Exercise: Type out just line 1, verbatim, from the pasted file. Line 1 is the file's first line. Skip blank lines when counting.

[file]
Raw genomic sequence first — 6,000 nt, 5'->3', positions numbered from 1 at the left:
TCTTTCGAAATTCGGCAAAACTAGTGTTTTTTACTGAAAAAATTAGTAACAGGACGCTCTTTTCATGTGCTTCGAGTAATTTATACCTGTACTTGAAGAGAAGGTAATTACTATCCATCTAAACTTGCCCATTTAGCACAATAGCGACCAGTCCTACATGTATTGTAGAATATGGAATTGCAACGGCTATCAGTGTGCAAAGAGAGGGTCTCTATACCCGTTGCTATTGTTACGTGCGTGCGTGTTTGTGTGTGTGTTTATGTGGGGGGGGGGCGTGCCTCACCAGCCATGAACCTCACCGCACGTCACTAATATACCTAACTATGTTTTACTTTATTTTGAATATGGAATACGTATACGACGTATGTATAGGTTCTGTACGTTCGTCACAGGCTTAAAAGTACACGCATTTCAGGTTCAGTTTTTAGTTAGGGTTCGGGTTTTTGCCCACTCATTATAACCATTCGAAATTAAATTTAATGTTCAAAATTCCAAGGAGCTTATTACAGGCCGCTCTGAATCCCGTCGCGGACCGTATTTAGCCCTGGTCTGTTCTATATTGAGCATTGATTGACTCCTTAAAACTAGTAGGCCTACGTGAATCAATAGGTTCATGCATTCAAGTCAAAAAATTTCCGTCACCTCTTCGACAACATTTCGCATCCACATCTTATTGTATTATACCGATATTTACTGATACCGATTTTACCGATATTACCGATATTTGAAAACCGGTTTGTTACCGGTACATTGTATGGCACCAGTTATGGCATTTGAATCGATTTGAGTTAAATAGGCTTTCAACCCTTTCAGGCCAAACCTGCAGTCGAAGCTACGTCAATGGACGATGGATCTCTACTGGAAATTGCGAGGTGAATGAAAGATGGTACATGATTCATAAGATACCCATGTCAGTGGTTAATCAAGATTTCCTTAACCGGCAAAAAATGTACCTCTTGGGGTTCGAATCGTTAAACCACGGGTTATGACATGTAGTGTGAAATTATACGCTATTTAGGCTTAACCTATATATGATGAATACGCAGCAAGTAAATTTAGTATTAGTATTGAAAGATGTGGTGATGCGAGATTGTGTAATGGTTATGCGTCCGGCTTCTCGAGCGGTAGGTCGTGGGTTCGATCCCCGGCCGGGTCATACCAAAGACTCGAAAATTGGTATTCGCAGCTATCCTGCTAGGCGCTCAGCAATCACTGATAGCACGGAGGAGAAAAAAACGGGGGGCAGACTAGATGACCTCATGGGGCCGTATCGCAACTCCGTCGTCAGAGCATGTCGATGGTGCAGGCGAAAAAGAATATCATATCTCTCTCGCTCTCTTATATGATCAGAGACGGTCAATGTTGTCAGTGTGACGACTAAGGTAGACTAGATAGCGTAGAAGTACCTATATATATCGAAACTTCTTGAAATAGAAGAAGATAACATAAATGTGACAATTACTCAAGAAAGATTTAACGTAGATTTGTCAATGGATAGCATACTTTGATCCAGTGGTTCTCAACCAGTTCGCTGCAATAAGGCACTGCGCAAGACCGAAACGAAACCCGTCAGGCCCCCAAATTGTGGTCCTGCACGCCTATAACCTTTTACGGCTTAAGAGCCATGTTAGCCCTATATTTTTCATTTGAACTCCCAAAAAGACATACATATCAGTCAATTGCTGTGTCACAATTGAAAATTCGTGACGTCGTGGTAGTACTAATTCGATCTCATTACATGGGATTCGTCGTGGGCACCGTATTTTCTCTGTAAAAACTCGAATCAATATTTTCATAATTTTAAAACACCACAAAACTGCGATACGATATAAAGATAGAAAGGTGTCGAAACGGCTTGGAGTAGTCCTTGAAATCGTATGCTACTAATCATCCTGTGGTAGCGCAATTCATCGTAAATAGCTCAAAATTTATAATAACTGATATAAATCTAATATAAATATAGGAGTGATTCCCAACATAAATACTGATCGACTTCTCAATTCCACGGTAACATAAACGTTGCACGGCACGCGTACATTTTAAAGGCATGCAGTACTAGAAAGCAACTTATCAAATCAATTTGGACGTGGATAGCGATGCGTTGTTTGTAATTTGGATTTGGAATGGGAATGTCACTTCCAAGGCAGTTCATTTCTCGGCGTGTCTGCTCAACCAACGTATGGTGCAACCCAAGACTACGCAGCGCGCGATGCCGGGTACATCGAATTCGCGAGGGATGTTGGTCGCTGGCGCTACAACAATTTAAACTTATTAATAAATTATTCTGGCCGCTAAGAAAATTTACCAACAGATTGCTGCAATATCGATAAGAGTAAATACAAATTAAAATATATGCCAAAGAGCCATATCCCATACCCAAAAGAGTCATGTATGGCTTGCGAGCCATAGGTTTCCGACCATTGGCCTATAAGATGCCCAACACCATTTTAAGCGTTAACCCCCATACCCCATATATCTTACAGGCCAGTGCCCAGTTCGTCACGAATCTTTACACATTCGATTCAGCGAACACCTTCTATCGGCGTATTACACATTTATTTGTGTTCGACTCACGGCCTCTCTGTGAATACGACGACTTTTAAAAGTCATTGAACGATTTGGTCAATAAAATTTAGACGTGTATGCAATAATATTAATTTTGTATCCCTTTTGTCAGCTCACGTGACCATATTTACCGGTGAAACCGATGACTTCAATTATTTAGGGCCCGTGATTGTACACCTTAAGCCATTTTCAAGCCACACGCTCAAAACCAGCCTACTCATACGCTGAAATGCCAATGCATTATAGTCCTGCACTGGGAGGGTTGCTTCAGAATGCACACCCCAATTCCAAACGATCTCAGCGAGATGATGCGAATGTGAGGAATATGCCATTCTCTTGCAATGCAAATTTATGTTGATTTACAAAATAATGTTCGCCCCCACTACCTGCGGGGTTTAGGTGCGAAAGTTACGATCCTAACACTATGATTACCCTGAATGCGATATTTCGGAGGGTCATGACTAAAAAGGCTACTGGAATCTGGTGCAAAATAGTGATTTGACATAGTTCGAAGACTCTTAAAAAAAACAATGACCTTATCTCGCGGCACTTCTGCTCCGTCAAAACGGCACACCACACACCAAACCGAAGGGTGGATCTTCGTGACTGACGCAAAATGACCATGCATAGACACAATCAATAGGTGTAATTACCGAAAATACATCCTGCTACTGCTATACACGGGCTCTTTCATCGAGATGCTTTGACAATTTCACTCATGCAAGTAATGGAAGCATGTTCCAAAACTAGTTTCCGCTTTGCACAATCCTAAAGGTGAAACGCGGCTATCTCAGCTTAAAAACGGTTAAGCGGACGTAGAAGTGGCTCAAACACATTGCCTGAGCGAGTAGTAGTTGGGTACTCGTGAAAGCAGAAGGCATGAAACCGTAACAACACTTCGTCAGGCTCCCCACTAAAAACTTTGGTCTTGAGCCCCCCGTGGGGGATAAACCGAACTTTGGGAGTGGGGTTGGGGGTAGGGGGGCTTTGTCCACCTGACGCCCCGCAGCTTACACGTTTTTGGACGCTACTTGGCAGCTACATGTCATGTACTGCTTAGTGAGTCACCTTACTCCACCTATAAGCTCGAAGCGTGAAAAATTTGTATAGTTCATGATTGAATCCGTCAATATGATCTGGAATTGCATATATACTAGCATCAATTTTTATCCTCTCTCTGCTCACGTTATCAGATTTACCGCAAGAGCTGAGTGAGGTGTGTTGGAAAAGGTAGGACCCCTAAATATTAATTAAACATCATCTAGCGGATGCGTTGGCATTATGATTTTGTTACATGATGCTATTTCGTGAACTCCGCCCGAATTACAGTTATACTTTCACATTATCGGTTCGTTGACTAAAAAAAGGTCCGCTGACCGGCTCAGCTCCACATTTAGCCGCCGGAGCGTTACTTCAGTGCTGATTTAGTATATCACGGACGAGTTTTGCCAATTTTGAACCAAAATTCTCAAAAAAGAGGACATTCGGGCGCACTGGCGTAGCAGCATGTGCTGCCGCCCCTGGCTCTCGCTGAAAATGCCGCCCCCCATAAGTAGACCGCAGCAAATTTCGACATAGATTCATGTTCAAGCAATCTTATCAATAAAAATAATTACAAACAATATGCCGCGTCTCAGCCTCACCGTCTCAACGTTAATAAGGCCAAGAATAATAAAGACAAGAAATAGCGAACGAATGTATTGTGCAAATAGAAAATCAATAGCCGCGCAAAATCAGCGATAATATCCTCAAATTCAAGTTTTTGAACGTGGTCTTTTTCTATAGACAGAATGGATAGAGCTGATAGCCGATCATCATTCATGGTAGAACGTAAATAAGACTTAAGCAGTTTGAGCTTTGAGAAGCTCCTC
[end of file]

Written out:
Raw genomic sequence first — 6,000 nt, 5'->3', positions numbered from 1 at the left: